COVID-19 Early Pregnancy Guidance
Obstetricians-gynecologists believe strongly in providing the best advice and care to assist women in the many choices they face as they plan a pregnancy. Timing pregnancy in order to optimise woman’s health before conception improves the likelihood of an optimal perinatal outcome.
Investing in the health of women is an investment in the health of this and future generations. Yet, COVID-19 has made planning for pregnancy even more challenging. Ideally, women are counseled to take pre-conception folic acid for three months, make sure underlying medical problems are well-controlled, and achieve an ideal body weight before attempting to conceive.
This means effective use of contraception allows women to time pregnancies. Despite such recommendations, 50% of pregnancies are unplanned, or surprises. During COVID-19, easy access to contraception has become a barrier in several regions. Women may be balancing personal economic dilemmas, the concern of a biological clock, and the unknown impact of a COVID-19 infection on pregnancy. Each woman makes a decision about conception that reflects her personal needs and desires. Historically, the relationship between high mortality events such as this pandemic and the prediction of future fertility is complicated. Events like hurricanes, earthquakes and famines have been associated with decreased number of births nine months later.
COVID-19 is a novel virus, which means we have no experience with its effect on health, or on pregnancy. The first cases were reported in China in late 2019 and it has swept the globe in a matter of months. Given that a pregnancy lasts for 9 months, women who conceived during or even shortly before the pandemic began, have no evidence-based guidance on what to expect during the current pregnancy, and no knowledge of the impact that this virus has on fetal health.
The studies that are coming out as the pandemic unfolds are so far reassuring for women delivering at term with COVID-19 infections, with little fetal impact and no clear evidence of transplacental transmission, at this time. The full story will unfold as antibody testing takes place, and as women with early pregnancy exposure are tracked for nine months and their results are shared. It is clear that pregnancy registries to track women during and after pregnancy will be crucial.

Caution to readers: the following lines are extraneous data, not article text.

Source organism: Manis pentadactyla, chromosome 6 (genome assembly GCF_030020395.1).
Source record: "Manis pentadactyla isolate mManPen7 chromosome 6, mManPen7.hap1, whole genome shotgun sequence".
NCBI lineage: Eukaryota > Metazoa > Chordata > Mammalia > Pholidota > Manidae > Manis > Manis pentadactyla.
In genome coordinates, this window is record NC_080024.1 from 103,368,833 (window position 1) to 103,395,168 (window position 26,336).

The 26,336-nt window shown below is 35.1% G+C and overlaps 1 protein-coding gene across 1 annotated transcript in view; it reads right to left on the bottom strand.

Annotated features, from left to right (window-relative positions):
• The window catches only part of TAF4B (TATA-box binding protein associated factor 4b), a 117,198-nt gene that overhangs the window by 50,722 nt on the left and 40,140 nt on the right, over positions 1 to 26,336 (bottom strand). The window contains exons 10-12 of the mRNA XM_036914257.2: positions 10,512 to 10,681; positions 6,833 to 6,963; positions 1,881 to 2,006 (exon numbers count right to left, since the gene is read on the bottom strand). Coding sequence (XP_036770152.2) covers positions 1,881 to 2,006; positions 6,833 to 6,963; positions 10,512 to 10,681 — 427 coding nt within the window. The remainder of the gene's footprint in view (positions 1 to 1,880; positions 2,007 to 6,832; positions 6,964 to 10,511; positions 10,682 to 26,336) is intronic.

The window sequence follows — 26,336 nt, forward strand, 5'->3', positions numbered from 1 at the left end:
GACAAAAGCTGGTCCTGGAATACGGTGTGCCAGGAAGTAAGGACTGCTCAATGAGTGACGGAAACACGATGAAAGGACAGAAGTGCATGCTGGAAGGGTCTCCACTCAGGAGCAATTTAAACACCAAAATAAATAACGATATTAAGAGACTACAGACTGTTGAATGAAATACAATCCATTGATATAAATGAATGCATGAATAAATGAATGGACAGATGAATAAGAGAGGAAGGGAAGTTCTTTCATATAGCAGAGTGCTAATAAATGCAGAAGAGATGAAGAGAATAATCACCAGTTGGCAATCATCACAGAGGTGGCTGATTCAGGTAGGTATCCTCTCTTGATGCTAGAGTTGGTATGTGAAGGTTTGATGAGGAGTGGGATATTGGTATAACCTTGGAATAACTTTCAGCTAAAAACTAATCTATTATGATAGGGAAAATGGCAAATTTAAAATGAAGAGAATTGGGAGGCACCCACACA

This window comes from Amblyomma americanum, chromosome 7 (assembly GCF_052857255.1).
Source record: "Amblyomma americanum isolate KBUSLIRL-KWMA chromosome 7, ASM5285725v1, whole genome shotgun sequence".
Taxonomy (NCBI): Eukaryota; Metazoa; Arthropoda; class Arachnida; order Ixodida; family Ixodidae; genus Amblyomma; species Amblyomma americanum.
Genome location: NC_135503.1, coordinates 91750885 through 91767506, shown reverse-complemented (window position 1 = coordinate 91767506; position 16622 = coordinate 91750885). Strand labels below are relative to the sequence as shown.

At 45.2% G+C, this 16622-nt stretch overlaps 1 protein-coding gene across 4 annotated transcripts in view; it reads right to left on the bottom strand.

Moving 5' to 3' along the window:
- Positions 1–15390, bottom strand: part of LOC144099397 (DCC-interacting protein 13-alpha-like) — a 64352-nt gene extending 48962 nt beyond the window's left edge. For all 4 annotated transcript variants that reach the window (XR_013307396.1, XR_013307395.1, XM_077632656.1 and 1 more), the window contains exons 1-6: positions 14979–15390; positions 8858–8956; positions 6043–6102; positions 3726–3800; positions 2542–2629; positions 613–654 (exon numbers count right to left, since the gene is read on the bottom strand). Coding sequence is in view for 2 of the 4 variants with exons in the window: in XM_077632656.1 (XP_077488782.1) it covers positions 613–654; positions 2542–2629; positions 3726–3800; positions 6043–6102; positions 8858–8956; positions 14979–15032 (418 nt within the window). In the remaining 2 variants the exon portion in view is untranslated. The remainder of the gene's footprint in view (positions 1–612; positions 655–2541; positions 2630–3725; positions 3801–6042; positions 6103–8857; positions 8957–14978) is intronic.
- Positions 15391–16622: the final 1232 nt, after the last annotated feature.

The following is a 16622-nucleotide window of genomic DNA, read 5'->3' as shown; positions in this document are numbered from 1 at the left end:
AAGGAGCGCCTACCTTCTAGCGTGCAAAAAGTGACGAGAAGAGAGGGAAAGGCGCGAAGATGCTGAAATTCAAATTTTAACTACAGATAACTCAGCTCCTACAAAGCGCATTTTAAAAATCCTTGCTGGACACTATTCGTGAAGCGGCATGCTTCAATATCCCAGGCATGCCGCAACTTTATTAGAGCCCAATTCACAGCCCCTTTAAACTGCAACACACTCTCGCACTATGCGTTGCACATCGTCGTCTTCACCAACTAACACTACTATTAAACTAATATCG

Physicians must now rely on shared observations as the pandemic unfolds, and on pregnancy outcomes from other Coronavirus outbreaks. In 2002-2003, a novel Coronavirus known as Severe Acute Respiratory Syndrome (SARS) spread rapidly, causing over 8000 infections worldwide, and 800 deaths.
A study in Hong Kong followed 11 pregnancies where infections occurred in early pregnancy with high grade fever – known to be associated with pregnancy loss – documented in all cases. These pregnancies were associated with adverse pregnancy outcomes including miscarriages, stillbirths and intrauterine growth restriction. However, in the SARS series, the mortality rate was much higher than what has been observed in COVID-19, and the SARS maternal outcomes at term were worse. Just like COVID-19, SARS was not associated with vertical transmission from mother to fetus. Middle East Respiratory Syndrome (MERS) emerged in 2012, but only a small number of pregnancies were tracked. Again, 91% of the pregnancies had adverse outcomes with prematurity, neonatal hospitalization and neonatal mortality
The next year is one of uncertainty, yet optimism. Optimism because COVID-19 in pregnancy in the few case series has not been consistently associated with adverse maternal or fetal outcomes. Uncertainty, because we have 6-12 months before we see the effect of COVID-19 in early pregnancy and only then can we guide women in a process of shared decision-making in determining if or when to conceive.
Our advice at this point is clear: plan for pregnancy, use contraception until maternal health is optimised, take vitamins pre-conception, and make sure mental, physical and emotional health is where it should be. Then women must balance the considerations that are important to them, and their families. Managing pregnancies complicated by COVID-19 may require closer fetal monitoring to detect complications, so close supervision by a physician is indicated.